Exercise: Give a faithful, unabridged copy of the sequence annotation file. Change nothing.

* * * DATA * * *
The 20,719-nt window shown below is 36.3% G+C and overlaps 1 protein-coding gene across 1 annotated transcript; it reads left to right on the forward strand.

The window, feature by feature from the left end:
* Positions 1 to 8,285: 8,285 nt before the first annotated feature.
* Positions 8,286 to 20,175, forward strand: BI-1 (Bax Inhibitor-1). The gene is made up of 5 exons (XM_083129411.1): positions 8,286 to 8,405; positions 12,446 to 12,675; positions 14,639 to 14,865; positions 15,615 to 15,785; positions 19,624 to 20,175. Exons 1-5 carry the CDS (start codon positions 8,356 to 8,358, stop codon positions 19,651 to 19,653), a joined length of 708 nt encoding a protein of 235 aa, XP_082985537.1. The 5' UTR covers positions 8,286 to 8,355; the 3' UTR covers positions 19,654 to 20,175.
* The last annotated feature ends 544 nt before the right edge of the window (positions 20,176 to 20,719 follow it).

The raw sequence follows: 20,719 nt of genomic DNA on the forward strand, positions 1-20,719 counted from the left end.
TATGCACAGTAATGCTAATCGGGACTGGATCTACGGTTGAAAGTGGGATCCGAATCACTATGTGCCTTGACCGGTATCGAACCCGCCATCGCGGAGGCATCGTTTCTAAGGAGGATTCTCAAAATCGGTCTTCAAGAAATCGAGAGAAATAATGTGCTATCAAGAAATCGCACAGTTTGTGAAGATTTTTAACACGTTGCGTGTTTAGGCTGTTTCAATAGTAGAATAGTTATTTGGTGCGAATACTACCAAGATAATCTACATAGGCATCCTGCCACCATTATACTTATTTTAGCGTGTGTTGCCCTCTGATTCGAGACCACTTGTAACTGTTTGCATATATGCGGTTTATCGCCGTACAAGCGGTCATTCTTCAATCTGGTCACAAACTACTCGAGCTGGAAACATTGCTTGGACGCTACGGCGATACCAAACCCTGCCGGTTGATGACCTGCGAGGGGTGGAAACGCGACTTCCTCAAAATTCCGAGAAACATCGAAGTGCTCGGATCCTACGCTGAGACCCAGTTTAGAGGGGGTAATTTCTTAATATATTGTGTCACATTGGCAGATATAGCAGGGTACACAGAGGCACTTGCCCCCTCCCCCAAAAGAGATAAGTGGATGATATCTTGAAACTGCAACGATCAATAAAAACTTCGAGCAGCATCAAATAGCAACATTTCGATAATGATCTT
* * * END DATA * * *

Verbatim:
The 20,719-nt window shown below is 36.3% G+C and overlaps 1 protein-coding gene across 1 annotated transcript; it reads left to right on the forward strand.

The window, feature by feature from the left end:
* Positions 1 to 8,285: 8,285 nt before the first annotated feature.
* Positions 8,286 to 20,175, forward strand: BI-1 (Bax Inhibitor-1). The gene is made up of 5 exons (XM_083129411.1): positions 8,286 to 8,405; positions 12,446 to 12,675; positions 14,639 to 14,865; positions 15,615 to 15,785; positions 19,624 to 20,175. Exons 1-5 carry the CDS (start codon positions 8,356 to 8,358, stop codon positions 19,651 to 19,653), a joined length of 708 nt encoding a protein of 235 aa, XP_082985537.1. The 5' UTR covers positions 8,286 to 8,355; the 3' UTR covers positions 19,654 to 20,175.
* The last annotated feature ends 544 nt before the right edge of the window (positions 20,176 to 20,719 follow it).

The raw sequence follows: 20,719 nt of genomic DNA on the forward strand, positions 1-20,719 counted from the left end.
TATGCACAGTAATGCTAATCGGGACTGGATCTACGGTTGAAAGTGGGATCCGAATCACTATGTGCCTTGACCGGTATCGAACCCGCCATCGCGGAGGCATCGTTTCTAAGGAGGATTCTCAAAATCGGTCTTCAAGAAATCGAGAGAAATAATGTGCTATCAAGAAATCGCACAGTTTGTGAAGATTTTTAACACGTTGCGTGTTTAGGCTGTTTCAATAGTAGAATAGTTATTTGGTGCGAATACTACCAAGATAATCTACATAGGCATCCTGCCACCATTATACTTATTTTAGCGTGTGTTGCCCTCTGATTCGAGACCACTTGTAACTGTTTGCATATATGCGGTTTATCGCCGTACAAGCGGTCATTCTTCAATCTGGTCACAAACTACTCGAGCTGGAAACATTGCTTGGACGCTACGGCGATACCAAACCCTGCCGGTTGATGACCTGCGAGGGGTGGAAACGCGACTTCCTCAAAATTCCGAGAAACATCGAAGTGCTCGGATCCTACGCTGAGACCCAGTTTAGAGGGGGTAATTTCTTAATATATTGTGTCACATTGGCAGATATAGCAGGGTACACAGAGGCACTTGCCCCCTCCCCCAAAAGAGATAAGTGGATGATATCTTGAAACTGCAACGATCAATAAAAACTTCGAGCAGCATCAAATAGCAACATTTCGATAATGATCTT